Area Boasts Plenty of Sites to View Feathered Friends
Do you enjoy bright colors, looking for wildlife and adventures to new natural areas? If so, birding may be just right for you.
With over 250 bird species found in the Great Lakes Bay Region, there are plenty of opportunities to see a variety of birds nearby. The Saginaw Bay Watershed is the largest watershed in Michigan and encompasses 22 counties and 5.5 million acres. The Saginaw Bay coastline is the largest contiguous freshwater coastal wetland system in the United States and provides essential habitat for both migratory and resident birds.
Whether checking out peregrine falcons flying over downtown Bay City or walking the trails at Chippewa Nature Center searching for ducks and herons, there are always birds to view. While there are never bad places to find birds, green spaces next to water seem to attract the highest diversity of birds. Birders flock to birding hot spots, areas that are popular for both birds and the people who want to see them. The Saginaw Bay Birding Trail has over 35 different birding sites along Lake Huron and the Saginaw River.
The birding trail includes popular places like Nanyanquing Point State Game Area in Bay County, one of the most reliable spots to find yellow-headed blackbirds. In Saginaw County, Shiawassee National Wildlife Refuge conserves 9,800 acres of marsh and is a great spot to see herons, egrets and waterfowl. During the summer months, it also offers a self-guided wildlife drive through the refuge that is especially great for those with limited mobility. Looking for snowy owls in the winter? Head out to Fish Point State Wildlife Area in Tuscola County for these winter visitors. Tawas State Park is the premier spot for spring songbird migration. During the middle of May when migration is at its peak, this area erupts with colorful birds such as orioles, tanagers and over 30 species of warblers.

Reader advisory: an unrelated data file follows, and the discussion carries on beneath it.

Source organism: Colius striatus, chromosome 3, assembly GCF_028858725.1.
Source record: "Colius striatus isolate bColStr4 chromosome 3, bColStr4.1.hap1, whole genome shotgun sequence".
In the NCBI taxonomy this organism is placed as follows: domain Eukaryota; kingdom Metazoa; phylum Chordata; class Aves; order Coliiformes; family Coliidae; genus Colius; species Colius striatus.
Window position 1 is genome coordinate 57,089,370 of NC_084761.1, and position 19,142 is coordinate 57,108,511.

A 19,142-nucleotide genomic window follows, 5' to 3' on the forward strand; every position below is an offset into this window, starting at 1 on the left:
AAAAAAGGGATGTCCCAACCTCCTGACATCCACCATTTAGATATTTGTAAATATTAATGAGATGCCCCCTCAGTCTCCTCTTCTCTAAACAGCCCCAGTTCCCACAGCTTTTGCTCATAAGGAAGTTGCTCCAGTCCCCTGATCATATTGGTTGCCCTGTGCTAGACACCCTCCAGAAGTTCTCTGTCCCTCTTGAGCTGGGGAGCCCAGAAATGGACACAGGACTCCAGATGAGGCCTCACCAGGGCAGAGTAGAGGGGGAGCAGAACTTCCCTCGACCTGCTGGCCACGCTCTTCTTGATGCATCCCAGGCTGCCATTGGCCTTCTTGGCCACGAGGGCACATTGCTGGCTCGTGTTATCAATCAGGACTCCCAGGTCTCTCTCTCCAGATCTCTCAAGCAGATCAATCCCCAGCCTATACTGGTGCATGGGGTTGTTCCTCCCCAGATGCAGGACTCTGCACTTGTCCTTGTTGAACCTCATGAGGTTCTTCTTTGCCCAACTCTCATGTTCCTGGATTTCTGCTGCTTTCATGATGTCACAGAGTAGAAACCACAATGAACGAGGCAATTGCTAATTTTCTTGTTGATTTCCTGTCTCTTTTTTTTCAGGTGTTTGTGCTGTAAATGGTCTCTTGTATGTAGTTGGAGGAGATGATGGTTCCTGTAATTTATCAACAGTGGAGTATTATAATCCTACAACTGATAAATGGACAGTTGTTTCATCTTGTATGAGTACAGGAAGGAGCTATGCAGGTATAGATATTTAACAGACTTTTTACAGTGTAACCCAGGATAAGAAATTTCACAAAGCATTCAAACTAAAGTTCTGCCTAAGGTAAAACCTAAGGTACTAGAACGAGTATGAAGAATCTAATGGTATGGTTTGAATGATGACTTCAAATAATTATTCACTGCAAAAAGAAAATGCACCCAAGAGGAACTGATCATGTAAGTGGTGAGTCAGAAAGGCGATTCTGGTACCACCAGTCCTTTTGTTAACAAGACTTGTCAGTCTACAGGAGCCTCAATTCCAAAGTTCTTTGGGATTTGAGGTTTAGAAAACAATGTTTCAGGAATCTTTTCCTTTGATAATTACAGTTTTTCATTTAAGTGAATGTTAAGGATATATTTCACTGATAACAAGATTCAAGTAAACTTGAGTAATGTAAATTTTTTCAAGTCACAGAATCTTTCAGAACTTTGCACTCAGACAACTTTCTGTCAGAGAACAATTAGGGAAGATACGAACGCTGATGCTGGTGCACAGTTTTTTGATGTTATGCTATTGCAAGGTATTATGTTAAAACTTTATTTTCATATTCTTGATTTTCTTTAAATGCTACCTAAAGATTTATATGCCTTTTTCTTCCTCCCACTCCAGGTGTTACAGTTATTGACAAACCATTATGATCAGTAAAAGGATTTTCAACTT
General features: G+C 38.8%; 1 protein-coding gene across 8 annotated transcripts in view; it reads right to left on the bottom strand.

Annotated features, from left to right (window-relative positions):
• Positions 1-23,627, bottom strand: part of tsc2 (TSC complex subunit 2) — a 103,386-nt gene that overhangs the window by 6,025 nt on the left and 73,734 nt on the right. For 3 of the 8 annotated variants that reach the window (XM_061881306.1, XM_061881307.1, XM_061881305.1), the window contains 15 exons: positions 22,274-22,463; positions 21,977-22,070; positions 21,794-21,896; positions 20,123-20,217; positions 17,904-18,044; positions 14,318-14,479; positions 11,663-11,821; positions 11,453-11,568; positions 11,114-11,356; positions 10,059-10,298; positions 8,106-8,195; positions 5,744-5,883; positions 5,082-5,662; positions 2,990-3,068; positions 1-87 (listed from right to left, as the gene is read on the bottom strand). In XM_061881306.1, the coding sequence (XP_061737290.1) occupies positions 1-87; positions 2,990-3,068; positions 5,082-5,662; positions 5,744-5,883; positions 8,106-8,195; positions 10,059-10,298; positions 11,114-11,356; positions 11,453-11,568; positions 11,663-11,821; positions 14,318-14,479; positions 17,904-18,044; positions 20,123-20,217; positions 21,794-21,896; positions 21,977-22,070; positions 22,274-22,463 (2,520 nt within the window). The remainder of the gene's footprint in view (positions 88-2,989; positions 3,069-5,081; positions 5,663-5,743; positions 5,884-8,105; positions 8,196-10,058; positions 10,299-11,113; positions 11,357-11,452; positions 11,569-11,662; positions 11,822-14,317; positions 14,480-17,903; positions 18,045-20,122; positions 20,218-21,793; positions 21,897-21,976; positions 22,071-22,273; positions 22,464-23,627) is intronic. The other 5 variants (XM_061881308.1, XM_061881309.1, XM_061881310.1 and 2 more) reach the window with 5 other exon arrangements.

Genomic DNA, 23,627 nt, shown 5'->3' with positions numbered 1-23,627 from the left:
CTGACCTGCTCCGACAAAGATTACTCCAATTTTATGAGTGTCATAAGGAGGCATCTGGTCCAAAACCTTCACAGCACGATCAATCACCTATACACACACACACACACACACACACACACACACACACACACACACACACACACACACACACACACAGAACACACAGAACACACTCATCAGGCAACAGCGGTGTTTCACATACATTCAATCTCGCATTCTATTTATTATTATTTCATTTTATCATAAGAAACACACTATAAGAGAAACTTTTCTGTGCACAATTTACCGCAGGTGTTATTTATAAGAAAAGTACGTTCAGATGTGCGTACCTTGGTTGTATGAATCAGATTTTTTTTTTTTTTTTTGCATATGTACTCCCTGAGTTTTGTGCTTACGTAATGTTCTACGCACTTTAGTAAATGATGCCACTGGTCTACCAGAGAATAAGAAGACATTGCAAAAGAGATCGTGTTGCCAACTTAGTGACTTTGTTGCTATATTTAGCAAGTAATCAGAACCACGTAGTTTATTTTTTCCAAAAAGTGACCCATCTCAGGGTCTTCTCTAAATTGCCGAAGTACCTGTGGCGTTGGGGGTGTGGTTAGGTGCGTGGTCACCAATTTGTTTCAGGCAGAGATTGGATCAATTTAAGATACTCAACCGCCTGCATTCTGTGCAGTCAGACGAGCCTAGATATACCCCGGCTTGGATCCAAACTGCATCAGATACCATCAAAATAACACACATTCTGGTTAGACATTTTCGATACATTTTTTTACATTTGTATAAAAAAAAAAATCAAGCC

Grab a pair of binoculars and get birding. With some of the best birding in the state, we’re lucky the Great Lakes Bay Region has an abundance of birds and places to find them.
Know Before You Go
- Binoculars are essential tools in viewing birds. While any binoculars will help, a good set of 8×42 binoculars are best. A decent set of binoculars usually cost anywhere from $20 to $50. The quality and clarity of the image improves if you are interested in investing more. For a more comfortable birding experience, try a binocular shoulder harness. These help distribute the binocular weight across the shoulders and prevent sore necks.
- While there are many different field guides to help with bird identification, smartphone apps are easy to use and provide other features that guidebooks don’t, such as recordings of bird calls. Audubon Birds or the Merlin Bird ID app are both free resources. For those new to identifying birds, the Merlin app is especially helpful. It walks the user through five simple questions, and then it generates a list of possible birds.
- Remember to be respectful of birds and other bird watchers. Give birds space and try to minimize human impact on birds’ daily activities.
- Looking to connect with other birders and learn from bird experts? Consider joining a local National Audubon Society chapter or attending a bird walk or field trip with Chippewa Nature Center Staff.